From an article originally published in 1992 in Historic Nantucket about the various summer rituals based on the various parts of the island throughout the 20th century. Early in the 1900s, people kept much more to their own village rather than heading into town, or even ‘Sconset.
Many summered on Tuckernuck in the 1920s, rarely going back to the “big” island. Wauwinet-ers had a community center and brought a priest in from ‘Sconset on weekends, foregoing the journey themselves.
Here’s an excerpt on the Wauwinet Yacht Club.
The Wauwinet Yacht Club was founded in 1876 and is the second-oldest registered yacht club in the United States. It has had as many as a hundred and fifty members, and in the early days they raced the Nantucket Yacht Club for the Lillian Cup, which derived its name from the steam yacht—and later, catboat—Lillian, which began its trips between town and Wauwinet also in 1876.
The Wauwinet Yacht Club’s official opening for the season took place on July Fourth at a gathering on someone’s lawn or, if it rained, in a garage or living room; refreshments were served. Although the meetings were informal, serious matters were discussed for the Wauwinel Yacht Club was responsible for organizing the season’s social and recreational activities, such as tennis tournaments and field days.
When the business meeting adjourned, the local children paraded in a circle around the old Wauwinet House and into the Crow’s Nest compound. Each summer the parade had a different theme, defined by what was current or popular at the time. The group was so small that you might have missed it if you blinked, but the children of Wauwinet marched proudly in their cleverly designed, handmade costumes. Prizes were given for the most authentic and original each year.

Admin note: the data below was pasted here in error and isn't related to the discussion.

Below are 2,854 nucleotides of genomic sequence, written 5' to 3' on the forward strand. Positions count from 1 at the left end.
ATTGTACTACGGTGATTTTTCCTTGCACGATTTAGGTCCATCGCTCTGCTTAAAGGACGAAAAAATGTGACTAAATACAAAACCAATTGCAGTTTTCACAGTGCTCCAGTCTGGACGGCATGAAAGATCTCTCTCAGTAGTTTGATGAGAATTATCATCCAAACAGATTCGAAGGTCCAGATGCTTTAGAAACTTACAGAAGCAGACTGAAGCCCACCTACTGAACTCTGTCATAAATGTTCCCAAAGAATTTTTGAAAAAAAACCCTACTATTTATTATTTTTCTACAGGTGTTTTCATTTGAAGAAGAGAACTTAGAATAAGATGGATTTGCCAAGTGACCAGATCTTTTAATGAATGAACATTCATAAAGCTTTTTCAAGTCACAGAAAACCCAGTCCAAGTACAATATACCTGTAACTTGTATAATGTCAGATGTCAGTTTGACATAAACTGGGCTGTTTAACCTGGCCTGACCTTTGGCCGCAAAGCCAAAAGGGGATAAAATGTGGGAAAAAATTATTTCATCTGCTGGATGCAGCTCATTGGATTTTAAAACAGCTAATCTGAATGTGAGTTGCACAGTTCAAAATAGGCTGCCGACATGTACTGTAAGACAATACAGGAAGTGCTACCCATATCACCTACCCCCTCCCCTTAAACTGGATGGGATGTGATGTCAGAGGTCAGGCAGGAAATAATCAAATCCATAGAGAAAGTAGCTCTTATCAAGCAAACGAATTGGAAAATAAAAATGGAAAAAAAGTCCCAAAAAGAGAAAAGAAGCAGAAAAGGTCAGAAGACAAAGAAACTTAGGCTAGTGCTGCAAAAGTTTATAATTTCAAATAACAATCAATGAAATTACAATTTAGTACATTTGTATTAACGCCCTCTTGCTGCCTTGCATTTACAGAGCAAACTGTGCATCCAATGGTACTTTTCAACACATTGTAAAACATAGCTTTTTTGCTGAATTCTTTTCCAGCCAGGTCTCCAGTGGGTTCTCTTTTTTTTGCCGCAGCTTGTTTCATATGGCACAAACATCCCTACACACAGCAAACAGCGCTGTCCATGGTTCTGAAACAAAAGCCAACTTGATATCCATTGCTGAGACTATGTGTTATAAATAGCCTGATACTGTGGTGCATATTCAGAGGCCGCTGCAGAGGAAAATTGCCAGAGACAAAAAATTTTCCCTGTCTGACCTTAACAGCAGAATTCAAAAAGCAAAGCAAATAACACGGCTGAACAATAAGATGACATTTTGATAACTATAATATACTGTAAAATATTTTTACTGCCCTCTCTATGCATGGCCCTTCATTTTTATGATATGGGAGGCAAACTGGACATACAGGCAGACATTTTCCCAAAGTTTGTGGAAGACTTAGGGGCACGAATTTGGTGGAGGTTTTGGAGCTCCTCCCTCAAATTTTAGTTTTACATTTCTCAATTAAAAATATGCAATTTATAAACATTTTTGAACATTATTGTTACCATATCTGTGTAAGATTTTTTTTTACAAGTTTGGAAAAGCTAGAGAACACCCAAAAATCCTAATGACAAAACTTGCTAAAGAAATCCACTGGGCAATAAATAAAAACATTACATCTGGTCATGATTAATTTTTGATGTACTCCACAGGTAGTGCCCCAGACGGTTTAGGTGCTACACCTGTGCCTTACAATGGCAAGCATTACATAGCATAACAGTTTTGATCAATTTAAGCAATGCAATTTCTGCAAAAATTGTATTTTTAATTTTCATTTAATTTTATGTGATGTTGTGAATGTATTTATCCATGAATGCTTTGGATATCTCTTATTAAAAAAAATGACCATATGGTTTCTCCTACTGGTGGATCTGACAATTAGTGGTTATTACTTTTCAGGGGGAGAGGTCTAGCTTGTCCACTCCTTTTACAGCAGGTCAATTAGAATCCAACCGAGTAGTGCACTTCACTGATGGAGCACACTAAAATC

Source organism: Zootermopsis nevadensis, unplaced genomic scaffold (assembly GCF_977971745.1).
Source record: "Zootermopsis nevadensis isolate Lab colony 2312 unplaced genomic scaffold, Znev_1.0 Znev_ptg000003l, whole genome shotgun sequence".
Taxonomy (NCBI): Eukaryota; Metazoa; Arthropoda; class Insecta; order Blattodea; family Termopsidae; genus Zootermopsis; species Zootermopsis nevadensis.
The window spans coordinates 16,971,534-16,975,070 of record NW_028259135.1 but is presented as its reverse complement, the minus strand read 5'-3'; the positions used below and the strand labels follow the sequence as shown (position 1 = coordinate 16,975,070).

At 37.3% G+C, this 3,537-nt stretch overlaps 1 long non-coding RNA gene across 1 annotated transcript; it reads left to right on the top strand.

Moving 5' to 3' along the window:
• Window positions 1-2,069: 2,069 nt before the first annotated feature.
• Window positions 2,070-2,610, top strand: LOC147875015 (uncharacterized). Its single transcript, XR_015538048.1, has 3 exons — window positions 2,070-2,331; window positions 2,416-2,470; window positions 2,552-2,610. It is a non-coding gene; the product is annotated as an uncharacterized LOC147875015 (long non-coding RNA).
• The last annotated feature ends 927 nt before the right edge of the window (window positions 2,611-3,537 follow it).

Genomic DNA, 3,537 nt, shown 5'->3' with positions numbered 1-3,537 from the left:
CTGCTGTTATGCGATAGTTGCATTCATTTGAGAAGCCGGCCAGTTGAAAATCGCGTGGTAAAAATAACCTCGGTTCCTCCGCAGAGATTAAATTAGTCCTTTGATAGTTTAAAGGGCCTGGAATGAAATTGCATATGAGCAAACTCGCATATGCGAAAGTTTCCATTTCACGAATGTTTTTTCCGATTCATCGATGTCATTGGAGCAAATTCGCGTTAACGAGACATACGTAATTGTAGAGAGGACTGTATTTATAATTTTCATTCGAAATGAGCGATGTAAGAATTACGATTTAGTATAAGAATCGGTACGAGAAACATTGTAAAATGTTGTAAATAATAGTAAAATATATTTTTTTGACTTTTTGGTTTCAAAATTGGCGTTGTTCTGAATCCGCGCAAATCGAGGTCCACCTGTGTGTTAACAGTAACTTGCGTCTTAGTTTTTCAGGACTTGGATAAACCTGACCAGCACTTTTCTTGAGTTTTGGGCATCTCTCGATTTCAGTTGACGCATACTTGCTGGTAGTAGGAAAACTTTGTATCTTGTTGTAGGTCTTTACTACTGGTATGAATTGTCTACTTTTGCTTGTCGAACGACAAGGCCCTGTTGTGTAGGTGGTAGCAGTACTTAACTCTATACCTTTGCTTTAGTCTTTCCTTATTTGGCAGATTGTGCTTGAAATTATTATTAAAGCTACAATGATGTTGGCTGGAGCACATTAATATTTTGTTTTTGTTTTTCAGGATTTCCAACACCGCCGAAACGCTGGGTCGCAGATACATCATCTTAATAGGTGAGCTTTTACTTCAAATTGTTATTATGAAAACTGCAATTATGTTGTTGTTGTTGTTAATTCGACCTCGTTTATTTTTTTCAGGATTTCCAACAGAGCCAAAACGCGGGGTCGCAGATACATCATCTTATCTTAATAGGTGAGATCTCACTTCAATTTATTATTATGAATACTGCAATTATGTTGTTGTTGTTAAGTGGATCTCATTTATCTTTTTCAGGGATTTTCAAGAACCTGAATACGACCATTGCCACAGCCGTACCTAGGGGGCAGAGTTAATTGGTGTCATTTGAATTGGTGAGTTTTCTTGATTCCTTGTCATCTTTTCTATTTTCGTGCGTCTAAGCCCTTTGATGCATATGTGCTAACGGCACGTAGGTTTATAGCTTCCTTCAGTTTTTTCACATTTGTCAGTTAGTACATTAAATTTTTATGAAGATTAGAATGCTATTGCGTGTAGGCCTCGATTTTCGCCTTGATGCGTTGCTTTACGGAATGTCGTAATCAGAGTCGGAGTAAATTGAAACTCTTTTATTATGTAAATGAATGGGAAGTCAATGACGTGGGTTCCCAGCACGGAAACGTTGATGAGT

Wauwinet’s Fourth of July celebration centered around the family, as did other activities. The people who lived and summered in Wauwinet “always made their own fun,” according to Jane Lamb, who has lived there all her life. Throughout the summer children played at potato races, kick-the-can, flashlight tag, and scavenger and treasure hunts. Families traveled en masse to Coatue for sumptuous all-day picnics.
The families in Wauwinet were a close-knit group, and the community was self-sufficient in many ways. In the early 1900s, residents raised the funds to build a community center that served both for worship services and entertainment.(Later it was moved up next to the Wauwinet House from its original location on the beach.) A minister went out from ‘Sconset on Sundays, and members of the Actors’ Colony and other local residents would put on theatrical presentations in the same setting. The people of Wauwinet felt little need to travel into town for entertainment because life out there was so satisfying. Although the summer population is more transient now than when Jane Lamb was a girl, she maintains that “once you get sand in your shoes” out in Wauwinet, you keep coming back.
Read the full piece Summer Rituals: Wauwinet to Tuckernuck.